Written by Ursula Kampmann
Translated by Leonie Schulze
February 28, 2019 – February 15, 1971 was a memorable day. As the last country on earth to do so, Great Britain gave up the Carolingian monetary system dating from the 9th century. Instead of pound, shilling and penny, Great Britain was now to also introduce a decimal monetary system with one pound being made up of 100 pence. But how was the British mint in London supposed to successfully accomplish this task? It was designed to produce the annual demand of Great Britain and the Commonwealth, not hundreds of millions of new coins. The decimalization raised the question of whether or not a space-consuming mint at the heart of a metropolis was still appropriate.
Chris Barker, London to Llantrisant. 50 Years of the Royal Mint in Wales. The Royal Mint Museum. 54 pp. with colored and gray scale images. Paperback. 29.8 x 21 cm. 5 GBP (only available at the Royal Mint Museum shop.)
The events that followed are the topic of Chris Barker’s richly illustrated book. He describes the move of a mint, i.e. what location options were discussed at the time, how different politicians lobbied for their preferred sites, and how the Welsh city of Llantrisant won the bid. The money factory was constructed in record time: the ground-breaking ceremony was held in August 1967. On December 17, 1968, the royal couple itself opened the new mint.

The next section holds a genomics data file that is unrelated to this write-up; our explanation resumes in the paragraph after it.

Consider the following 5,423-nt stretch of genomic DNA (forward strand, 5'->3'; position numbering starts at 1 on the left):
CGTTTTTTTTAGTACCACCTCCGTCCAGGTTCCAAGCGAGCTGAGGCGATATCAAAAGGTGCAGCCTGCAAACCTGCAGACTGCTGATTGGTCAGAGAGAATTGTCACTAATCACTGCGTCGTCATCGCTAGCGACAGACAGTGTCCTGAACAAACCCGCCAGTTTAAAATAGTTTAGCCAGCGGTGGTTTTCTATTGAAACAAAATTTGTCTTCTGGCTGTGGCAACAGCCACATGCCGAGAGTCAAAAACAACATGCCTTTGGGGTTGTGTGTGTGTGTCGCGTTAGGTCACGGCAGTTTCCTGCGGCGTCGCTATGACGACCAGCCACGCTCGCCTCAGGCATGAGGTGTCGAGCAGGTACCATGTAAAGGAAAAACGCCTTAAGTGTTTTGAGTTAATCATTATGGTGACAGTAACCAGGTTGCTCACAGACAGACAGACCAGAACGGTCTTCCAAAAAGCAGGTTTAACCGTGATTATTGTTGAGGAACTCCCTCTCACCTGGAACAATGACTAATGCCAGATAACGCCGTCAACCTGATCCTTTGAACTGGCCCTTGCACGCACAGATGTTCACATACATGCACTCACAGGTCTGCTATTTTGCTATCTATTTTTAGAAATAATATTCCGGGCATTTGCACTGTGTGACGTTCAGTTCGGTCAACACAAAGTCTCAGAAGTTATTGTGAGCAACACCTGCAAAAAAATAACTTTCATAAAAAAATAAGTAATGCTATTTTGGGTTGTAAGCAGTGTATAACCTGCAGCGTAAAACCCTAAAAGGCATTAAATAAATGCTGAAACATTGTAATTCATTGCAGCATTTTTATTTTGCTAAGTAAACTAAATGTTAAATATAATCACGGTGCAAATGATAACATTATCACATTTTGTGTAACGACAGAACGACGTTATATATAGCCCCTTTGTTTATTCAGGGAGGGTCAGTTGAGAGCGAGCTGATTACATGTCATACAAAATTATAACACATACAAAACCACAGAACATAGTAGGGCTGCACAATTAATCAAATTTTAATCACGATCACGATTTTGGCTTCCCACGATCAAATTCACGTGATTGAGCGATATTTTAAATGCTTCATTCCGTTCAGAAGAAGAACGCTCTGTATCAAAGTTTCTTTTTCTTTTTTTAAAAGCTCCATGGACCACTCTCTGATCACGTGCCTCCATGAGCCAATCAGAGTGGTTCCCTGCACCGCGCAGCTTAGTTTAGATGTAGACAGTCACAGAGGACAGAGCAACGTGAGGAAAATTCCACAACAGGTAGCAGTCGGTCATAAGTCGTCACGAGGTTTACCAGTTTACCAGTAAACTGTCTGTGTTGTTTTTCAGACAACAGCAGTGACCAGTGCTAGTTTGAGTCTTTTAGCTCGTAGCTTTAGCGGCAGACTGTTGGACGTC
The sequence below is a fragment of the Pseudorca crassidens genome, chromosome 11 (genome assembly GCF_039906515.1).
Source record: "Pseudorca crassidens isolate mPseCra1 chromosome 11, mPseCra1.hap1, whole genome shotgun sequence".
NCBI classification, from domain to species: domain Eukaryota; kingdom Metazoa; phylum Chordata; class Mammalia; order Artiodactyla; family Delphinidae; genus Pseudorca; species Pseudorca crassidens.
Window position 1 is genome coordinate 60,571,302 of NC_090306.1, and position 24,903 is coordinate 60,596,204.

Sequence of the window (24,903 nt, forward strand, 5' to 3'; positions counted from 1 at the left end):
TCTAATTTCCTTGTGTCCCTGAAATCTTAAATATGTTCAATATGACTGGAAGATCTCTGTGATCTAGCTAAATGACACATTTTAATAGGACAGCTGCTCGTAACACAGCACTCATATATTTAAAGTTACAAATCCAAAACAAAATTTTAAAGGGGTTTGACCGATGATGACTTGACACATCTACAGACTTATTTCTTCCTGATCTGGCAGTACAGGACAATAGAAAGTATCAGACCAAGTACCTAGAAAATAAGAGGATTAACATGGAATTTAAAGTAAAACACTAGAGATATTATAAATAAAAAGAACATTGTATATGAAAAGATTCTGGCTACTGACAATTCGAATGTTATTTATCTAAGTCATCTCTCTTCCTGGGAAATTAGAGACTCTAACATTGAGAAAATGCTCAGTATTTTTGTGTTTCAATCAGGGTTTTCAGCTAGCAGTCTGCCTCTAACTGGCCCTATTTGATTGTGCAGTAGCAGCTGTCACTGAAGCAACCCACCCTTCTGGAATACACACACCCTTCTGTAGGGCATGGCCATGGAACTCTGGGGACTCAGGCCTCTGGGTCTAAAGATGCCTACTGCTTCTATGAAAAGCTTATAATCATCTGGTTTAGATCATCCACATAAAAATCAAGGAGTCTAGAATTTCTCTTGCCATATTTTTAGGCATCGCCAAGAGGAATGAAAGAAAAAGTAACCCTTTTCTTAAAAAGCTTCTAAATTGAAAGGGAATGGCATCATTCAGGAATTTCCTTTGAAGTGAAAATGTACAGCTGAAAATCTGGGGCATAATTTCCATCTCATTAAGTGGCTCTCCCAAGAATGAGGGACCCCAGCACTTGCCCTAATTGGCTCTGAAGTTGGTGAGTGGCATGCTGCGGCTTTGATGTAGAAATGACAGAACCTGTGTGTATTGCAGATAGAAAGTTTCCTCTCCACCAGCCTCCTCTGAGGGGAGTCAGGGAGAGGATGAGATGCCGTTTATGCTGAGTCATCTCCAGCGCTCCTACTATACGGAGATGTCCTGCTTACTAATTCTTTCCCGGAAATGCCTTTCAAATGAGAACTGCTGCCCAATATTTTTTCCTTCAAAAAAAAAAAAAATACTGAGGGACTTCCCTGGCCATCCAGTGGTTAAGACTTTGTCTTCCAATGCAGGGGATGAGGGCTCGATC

The new coins minted for the decimalization of the British currency as well as the vast range of products the Royal Mint is proud of today wrap up the interesting booklet, which is only available on site at the museum shop of the Royal Mint Museum.
In 2018 the Royal Mint invited collectors to participate in a coin hunt for 10 pence pieces featuring British icons like James Bond as well as Fish & Chips.